File a tax return
No one wants to pay tax, however, if you want to boost your chances of successfully applying for a personal loan you might find you need to file a tax return to have some proof of your earnings on hand when applying. Take a look at what the tax free threshold is for the amount of money you earn – if you’re working part time there’s a good chance that you won’t need to pay any tax on your earnings anyway and you’ll have some evidence of your earnings to show when applying for a personal loan.
Bank your earnings
An excellent way to prove how much money you have coming in is to bank your earnings if you get paid in cash. By banking what you get paid in cash you’ll have solid evidence of your earnings and this will prove extremely beneficial when applying for a personal loan now, and later in life when you look at applying for large loans like mortgages. What’s more, banking your earnings is also much safer than stashing your savings under the mattress or in a cookie jar.
Look for alternatives
There are a few alternatives to personal and student loans, like grants and scholarships for example. Whilst scholarships you’ll need to arrange prior to starting college – you should start applying before you complete your senior year – there are always grants to apply for and successfully applying for a grant could help you to avoid having to borrow whilst at college.
Take a look at websites like collegescholarship.org, fastweb.com and studentscholarshipsearch.com, you might find you have some excellent options that could see you getting a slice of that ‘free money’ which, according to Sallie Mae’s ‘How America Pays for College’ 2013 report, pays for 30 percent of US college costs.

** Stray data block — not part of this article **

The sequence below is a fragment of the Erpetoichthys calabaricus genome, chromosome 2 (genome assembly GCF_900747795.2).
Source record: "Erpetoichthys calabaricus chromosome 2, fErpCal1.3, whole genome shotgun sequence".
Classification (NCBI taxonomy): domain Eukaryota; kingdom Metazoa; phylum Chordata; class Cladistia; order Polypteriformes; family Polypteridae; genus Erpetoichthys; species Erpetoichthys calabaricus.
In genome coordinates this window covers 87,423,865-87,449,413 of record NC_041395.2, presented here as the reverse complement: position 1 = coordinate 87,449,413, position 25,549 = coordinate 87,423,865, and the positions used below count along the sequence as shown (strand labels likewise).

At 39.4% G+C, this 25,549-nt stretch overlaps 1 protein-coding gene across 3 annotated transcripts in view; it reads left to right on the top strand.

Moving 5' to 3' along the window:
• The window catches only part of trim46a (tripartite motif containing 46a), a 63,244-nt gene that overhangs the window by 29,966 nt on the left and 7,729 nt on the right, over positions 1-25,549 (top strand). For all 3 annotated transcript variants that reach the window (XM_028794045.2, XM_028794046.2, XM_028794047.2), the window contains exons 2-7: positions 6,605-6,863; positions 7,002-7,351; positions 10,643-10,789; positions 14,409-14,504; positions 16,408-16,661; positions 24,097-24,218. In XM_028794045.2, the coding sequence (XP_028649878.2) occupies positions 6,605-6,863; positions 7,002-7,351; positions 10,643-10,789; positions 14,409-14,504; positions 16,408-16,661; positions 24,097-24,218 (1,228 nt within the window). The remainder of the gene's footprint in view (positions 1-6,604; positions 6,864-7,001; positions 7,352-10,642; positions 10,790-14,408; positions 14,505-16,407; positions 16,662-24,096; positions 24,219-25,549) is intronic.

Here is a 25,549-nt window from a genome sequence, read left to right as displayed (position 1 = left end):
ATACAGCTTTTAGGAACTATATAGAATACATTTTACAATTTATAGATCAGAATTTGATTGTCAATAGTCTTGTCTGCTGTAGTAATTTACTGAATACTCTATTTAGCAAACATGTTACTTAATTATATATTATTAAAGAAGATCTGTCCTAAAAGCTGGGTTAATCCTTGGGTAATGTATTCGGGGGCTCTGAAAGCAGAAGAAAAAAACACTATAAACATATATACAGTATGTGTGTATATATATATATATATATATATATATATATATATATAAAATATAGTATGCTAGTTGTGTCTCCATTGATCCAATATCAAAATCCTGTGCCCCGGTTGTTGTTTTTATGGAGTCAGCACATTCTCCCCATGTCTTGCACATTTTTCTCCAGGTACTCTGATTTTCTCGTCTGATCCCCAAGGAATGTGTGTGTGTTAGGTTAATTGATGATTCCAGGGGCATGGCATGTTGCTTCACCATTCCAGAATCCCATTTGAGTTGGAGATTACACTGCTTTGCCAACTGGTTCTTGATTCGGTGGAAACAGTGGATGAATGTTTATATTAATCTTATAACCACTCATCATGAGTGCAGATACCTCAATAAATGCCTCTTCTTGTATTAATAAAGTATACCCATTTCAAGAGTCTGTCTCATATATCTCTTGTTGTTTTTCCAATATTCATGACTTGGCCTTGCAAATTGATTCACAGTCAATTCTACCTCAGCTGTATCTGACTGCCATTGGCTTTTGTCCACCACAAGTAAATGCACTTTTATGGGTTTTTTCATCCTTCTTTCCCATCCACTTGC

Many students have found success applying for online personal loans because the application process is often less stringent than that of banks. What’s more, most ‘online lenders’ also make available bad credit loans so they place less emphasis on possessing an excellent credit rating, which as a young person in college, it’s unlikely that you have.
There are a few things to take note of when applying for loans of this nature, most notably the interest rate applied to the loan, the Annual Percentage Rate. You don’t need to be earning a degree in algebra or mathematics to understand that the higher the APR is the more you’ll have to repay, so look around for an online lender that offers competitive interest rates, and make sure you understand the fee and charge structure as well, this is very important to take note of.
There’s often much to take into account when applying for personal loans and finance as a college student, however, provided that you’re able to prove your earnings and show that you can repay what you borrow – think about filing tax returns and banking your savings – you shouldn’t experience any problems borrowing whilst at college.